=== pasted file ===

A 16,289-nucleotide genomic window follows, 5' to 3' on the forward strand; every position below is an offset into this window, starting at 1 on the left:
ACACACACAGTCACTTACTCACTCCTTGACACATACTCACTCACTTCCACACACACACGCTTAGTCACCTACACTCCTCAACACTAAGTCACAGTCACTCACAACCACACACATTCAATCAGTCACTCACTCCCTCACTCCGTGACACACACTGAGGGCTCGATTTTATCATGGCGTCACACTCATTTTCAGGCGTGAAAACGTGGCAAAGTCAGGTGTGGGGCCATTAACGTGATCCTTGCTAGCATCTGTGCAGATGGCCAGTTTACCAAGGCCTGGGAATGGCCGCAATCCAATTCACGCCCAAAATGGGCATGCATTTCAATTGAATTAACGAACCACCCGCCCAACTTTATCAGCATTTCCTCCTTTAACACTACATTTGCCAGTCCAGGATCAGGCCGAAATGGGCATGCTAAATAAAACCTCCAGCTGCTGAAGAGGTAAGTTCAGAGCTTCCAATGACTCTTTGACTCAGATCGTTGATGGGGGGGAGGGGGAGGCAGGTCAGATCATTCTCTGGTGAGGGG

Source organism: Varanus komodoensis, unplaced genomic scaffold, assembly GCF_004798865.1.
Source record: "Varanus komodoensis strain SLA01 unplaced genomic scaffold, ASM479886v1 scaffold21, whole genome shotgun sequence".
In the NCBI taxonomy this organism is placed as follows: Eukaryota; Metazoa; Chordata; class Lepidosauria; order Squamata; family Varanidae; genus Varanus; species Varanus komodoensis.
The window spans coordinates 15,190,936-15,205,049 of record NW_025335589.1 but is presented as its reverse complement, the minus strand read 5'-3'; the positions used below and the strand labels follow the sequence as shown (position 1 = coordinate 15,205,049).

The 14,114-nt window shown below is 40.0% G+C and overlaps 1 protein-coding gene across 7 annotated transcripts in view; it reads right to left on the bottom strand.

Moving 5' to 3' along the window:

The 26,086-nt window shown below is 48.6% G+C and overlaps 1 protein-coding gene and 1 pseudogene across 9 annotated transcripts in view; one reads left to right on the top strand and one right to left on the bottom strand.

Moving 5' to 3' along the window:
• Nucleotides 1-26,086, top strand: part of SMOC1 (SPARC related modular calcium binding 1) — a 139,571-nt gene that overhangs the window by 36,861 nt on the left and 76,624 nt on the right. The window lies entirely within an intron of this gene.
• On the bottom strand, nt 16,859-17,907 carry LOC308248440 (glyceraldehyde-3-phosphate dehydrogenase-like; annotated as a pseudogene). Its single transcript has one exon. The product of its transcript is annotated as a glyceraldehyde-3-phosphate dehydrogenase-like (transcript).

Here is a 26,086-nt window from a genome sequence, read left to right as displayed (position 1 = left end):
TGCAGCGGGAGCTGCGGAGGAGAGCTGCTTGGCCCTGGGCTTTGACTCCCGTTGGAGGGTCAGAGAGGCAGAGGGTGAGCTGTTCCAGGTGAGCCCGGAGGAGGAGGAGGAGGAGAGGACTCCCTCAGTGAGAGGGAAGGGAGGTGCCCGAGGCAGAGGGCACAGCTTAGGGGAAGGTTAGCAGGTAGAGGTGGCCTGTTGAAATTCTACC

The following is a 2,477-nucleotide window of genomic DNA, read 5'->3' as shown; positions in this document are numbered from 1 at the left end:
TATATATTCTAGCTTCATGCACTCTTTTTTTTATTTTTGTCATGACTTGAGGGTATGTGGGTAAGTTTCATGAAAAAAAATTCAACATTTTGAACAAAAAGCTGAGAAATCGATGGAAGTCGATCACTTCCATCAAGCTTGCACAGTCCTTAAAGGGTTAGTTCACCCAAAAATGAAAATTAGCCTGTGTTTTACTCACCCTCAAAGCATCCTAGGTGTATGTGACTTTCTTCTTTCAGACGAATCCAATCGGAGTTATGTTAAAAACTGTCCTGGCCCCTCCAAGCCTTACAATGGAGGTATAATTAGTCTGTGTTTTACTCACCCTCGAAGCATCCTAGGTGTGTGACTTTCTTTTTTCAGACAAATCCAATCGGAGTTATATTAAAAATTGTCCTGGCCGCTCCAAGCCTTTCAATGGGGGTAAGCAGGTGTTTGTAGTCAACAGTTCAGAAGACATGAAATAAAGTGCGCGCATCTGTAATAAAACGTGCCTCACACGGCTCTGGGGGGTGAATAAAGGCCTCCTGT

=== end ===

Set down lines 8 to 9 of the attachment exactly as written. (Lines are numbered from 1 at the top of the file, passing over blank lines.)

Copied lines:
Moving 5' to 3' along the window:

The 26,086-nt window shown below is 48.6% G+C and overlaps 1 protein-coding gene and 1 pseudogene across 9 annotated transcripts in view; one reads left to right on the top strand and one right to left on the bottom strand.